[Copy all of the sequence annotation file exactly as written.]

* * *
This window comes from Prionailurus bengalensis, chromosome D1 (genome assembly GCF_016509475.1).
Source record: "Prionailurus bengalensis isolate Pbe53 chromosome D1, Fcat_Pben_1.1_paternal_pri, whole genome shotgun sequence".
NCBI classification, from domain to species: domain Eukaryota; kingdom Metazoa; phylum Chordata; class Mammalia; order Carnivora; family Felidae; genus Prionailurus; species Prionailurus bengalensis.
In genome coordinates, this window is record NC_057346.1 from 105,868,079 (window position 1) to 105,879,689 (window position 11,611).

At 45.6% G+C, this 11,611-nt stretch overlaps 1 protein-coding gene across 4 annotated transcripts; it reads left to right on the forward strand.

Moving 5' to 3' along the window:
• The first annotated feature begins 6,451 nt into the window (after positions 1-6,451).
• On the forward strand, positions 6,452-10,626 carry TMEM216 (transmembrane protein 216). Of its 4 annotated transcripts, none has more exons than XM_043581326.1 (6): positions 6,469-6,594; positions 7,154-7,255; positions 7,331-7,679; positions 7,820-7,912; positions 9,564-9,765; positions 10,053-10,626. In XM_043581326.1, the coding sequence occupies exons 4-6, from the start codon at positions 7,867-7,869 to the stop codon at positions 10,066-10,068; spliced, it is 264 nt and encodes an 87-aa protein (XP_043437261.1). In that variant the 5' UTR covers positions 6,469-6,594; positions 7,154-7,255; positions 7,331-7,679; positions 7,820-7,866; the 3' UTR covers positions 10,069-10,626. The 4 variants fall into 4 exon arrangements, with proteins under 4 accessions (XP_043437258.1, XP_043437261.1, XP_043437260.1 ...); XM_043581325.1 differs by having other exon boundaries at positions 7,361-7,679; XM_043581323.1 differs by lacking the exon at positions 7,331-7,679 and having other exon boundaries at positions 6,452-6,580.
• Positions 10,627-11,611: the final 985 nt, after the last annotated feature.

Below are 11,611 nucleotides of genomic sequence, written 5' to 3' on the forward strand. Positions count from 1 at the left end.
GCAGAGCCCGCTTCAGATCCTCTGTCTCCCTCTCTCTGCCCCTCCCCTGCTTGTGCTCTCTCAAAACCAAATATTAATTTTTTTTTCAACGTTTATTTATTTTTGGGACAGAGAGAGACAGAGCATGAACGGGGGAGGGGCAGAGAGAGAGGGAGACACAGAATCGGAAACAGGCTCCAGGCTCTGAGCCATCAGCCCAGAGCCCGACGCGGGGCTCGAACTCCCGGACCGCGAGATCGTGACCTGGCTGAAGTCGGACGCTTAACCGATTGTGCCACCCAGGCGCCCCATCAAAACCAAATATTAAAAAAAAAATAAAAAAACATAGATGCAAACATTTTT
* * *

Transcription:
This window comes from Prionailurus bengalensis, chromosome D1 (genome assembly GCF_016509475.1).
Source record: "Prionailurus bengalensis isolate Pbe53 chromosome D1, Fcat_Pben_1.1_paternal_pri, whole genome shotgun sequence".
NCBI classification, from domain to species: domain Eukaryota; kingdom Metazoa; phylum Chordata; class Mammalia; order Carnivora; family Felidae; genus Prionailurus; species Prionailurus bengalensis.
In genome coordinates, this window is record NC_057346.1 from 105,868,079 (window position 1) to 105,879,689 (window position 11,611).

At 45.6% G+C, this 11,611-nt stretch overlaps 1 protein-coding gene across 4 annotated transcripts; it reads left to right on the forward strand.

Moving 5' to 3' along the window:
• The first annotated feature begins 6,451 nt into the window (after positions 1-6,451).
• On the forward strand, positions 6,452-10,626 carry TMEM216 (transmembrane protein 216). Of its 4 annotated transcripts, none has more exons than XM_043581326.1 (6): positions 6,469-6,594; positions 7,154-7,255; positions 7,331-7,679; positions 7,820-7,912; positions 9,564-9,765; positions 10,053-10,626. In XM_043581326.1, the coding sequence occupies exons 4-6, from the start codon at positions 7,867-7,869 to the stop codon at positions 10,066-10,068; spliced, it is 264 nt and encodes an 87-aa protein (XP_043437261.1). In that variant the 5' UTR covers positions 6,469-6,594; positions 7,154-7,255; positions 7,331-7,679; positions 7,820-7,866; the 3' UTR covers positions 10,069-10,626. The 4 variants fall into 4 exon arrangements, with proteins under 4 accessions (XP_043437258.1, XP_043437261.1, XP_043437260.1 ...); XM_043581325.1 differs by having other exon boundaries at positions 7,361-7,679; XM_043581323.1 differs by lacking the exon at positions 7,331-7,679 and having other exon boundaries at positions 6,452-6,580.
• Positions 10,627-11,611: the final 985 nt, after the last annotated feature.

Below are 11,611 nucleotides of genomic sequence, written 5' to 3' on the forward strand. Positions count from 1 at the left end.
GCAGAGCCCGCTTCAGATCCTCTGTCTCCCTCTCTCTGCCCCTCCCCTGCTTGTGCTCTCTCAAAACCAAATATTAATTTTTTTTTCAACGTTTATTTATTTTTGGGACAGAGAGAGACAGAGCATGAACGGGGGAGGGGCAGAGAGAGAGGGAGACACAGAATCGGAAACAGGCTCCAGGCTCTGAGCCATCAGCCCAGAGCCCGACGCGGGGCTCGAACTCCCGGACCGCGAGATCGTGACCTGGCTGAAGTCGGACGCTTAACCGATTGTGCCACCCAGGCGCCCCATCAAAACCAAATATTAAAAAAAAAATAAAAAAACATAGATGCAAACATTTTT